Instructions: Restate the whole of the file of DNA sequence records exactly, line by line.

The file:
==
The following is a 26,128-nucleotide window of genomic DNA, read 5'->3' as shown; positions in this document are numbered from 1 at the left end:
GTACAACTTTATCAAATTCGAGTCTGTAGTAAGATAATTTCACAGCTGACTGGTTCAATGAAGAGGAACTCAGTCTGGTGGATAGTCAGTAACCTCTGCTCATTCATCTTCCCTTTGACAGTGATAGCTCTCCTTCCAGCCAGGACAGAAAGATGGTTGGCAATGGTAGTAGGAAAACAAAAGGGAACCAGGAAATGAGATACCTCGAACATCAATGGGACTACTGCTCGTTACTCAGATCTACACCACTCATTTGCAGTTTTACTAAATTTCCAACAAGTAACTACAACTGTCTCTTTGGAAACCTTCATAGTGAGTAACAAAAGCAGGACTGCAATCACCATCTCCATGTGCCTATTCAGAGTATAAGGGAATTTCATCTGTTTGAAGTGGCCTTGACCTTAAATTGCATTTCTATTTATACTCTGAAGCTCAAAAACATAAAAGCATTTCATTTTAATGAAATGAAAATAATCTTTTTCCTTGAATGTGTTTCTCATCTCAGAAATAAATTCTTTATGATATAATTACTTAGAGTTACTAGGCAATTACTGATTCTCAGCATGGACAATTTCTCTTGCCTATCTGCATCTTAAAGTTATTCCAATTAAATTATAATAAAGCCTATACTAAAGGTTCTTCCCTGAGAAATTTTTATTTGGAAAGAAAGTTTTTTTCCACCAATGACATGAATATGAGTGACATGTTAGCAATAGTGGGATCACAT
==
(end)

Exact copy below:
The following is a 26,128-nucleotide window of genomic DNA, read 5'->3' as shown; positions in this document are numbered from 1 at the left end:
GTACAACTTTATCAAATTCGAGTCTGTAGTAAGATAATTTCACAGCTGACTGGTTCAATGAAGAGGAACTCAGTCTGGTGGATAGTCAGTAACCTCTGCTCATTCATCTTCCCTTTGACAGTGATAGCTCTCCTTCCAGCCAGGACAGAAAGATGGTTGGCAATGGTAGTAGGAAAACAAAAGGGAACCAGGAAATGAGATACCTCGAACATCAATGGGACTACTGCTCGTTACTCAGATCTACACCACTCATTTGCAGTTTTACTAAATTTCCAACAAGTAACTACAACTGTCTCTTTGGAAACCTTCATAGTGAGTAACAAAAGCAGGACTGCAATCACCATCTCCATGTGCCTATTCAGAGTATAAGGGAATTTCATCTGTTTGAAGTGGCCTTGACCTTAAATTGCATTTCTATTTATACTCTGAAGCTCAAAAACATAAAAGCATTTCATTTTAATGAAATGAAAATAATCTTTTTCCTTGAATGTGTTTCTCATCTCAGAAATAAATTCTTTATGATATAATTACTTAGAGTTACTAGGCAATTACTGATTCTCAGCATGGACAATTTCTCTTGCCTATCTGCATCTTAAAGTTATTCCAATTAAATTATAATAAAGCCTATACTAAAGGTTCTTCCCTGAGAAATTTTTATTTGGAAAGAAAGTTTTTTTCCACCAATGACATGAATATGAGTGACATGTTAGCAATAGTGGGATCACAT